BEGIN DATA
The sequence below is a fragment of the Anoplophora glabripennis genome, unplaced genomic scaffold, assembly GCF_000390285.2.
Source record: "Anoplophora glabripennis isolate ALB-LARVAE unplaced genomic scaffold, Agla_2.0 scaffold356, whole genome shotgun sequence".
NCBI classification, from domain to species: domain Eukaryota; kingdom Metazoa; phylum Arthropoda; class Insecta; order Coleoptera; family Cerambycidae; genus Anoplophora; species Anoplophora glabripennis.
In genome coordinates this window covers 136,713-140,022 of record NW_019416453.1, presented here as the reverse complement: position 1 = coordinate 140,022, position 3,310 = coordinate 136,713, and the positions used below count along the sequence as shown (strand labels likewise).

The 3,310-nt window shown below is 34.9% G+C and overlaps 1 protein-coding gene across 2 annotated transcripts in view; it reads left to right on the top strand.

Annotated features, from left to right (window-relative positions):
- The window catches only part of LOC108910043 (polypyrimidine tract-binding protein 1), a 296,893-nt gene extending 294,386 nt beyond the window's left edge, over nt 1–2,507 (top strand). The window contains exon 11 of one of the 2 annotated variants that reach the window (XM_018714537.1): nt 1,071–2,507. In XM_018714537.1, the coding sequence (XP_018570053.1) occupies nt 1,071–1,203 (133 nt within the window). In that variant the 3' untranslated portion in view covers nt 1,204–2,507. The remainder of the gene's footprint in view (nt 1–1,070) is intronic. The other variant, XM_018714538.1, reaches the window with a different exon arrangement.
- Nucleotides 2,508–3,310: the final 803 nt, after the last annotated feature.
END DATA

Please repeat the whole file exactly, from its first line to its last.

The sequence below is a fragment of the Anoplophora glabripennis genome, unplaced genomic scaffold, assembly GCF_000390285.2.
Source record: "Anoplophora glabripennis isolate ALB-LARVAE unplaced genomic scaffold, Agla_2.0 scaffold356, whole genome shotgun sequence".
NCBI classification, from domain to species: domain Eukaryota; kingdom Metazoa; phylum Arthropoda; class Insecta; order Coleoptera; family Cerambycidae; genus Anoplophora; species Anoplophora glabripennis.
In genome coordinates this window covers 136,713-140,022 of record NW_019416453.1, presented here as the reverse complement: position 1 = coordinate 140,022, position 3,310 = coordinate 136,713, and the positions used below count along the sequence as shown (strand labels likewise).

The 3,310-nt window shown below is 34.9% G+C and overlaps 1 protein-coding gene across 2 annotated transcripts in view; it reads left to right on the top strand.

Annotated features, from left to right (window-relative positions):
- The window catches only part of LOC108910043 (polypyrimidine tract-binding protein 1), a 296,893-nt gene extending 294,386 nt beyond the window's left edge, over nt 1–2,507 (top strand). The window contains exon 11 of one of the 2 annotated variants that reach the window (XM_018714537.1): nt 1,071–2,507. In XM_018714537.1, the coding sequence (XP_018570053.1) occupies nt 1,071–1,203 (133 nt within the window). In that variant the 3' untranslated portion in view covers nt 1,204–2,507. The remainder of the gene's footprint in view (nt 1–1,070) is intronic. The other variant, XM_018714538.1, reaches the window with a different exon arrangement.
- Nucleotides 2,508–3,310: the final 803 nt, after the last annotated feature.